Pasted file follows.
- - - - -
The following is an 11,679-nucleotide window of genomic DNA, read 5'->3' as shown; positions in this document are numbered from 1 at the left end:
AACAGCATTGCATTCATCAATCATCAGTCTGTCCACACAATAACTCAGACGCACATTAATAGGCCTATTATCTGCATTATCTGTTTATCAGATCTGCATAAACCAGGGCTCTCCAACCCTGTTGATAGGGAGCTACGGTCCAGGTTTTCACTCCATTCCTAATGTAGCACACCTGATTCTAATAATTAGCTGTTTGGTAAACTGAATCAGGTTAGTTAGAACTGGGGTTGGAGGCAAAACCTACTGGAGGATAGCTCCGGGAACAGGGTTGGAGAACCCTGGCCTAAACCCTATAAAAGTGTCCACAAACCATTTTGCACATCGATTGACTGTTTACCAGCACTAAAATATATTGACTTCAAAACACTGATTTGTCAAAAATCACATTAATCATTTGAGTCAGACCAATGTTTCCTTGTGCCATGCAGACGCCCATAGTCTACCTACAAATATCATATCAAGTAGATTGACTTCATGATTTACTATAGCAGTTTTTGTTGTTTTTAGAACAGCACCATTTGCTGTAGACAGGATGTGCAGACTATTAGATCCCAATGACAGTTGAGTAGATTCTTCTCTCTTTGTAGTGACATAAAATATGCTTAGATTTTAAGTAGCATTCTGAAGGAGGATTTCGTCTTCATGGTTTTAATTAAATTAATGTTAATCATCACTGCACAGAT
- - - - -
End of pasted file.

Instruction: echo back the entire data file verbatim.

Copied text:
The following is an 11,679-nucleotide window of genomic DNA, read 5'->3' as shown; positions in this document are numbered from 1 at the left end:
AACAGCATTGCATTCATCAATCATCAGTCTGTCCACACAATAACTCAGACGCACATTAATAGGCCTATTATCTGCATTATCTGTTTATCAGATCTGCATAAACCAGGGCTCTCCAACCCTGTTGATAGGGAGCTACGGTCCAGGTTTTCACTCCATTCCTAATGTAGCACACCTGATTCTAATAATTAGCTGTTTGGTAAACTGAATCAGGTTAGTTAGAACTGGGGTTGGAGGCAAAACCTACTGGAGGATAGCTCCGGGAACAGGGTTGGAGAACCCTGGCCTAAACCCTATAAAAGTGTCCACAAACCATTTTGCACATCGATTGACTGTTTACCAGCACTAAAATATATTGACTTCAAAACACTGATTTGTCAAAAATCACATTAATCATTTGAGTCAGACCAATGTTTCCTTGTGCCATGCAGACGCCCATAGTCTACCTACAAATATCATATCAAGTAGATTGACTTCATGATTTACTATAGCAGTTTTTGTTGTTTTTAGAACAGCACCATTTGCTGTAGACAGGATGTGCAGACTATTAGATCCCAATGACAGTTGAGTAGATTCTTCTCTCTTTGTAGTGACATAAAATATGCTTAGATTTTAAGTAGCATTCTGAAGGAGGATTTCGTCTTCATGGTTTTAATTAAATTAATGTTAATCATCACTGCACAGAT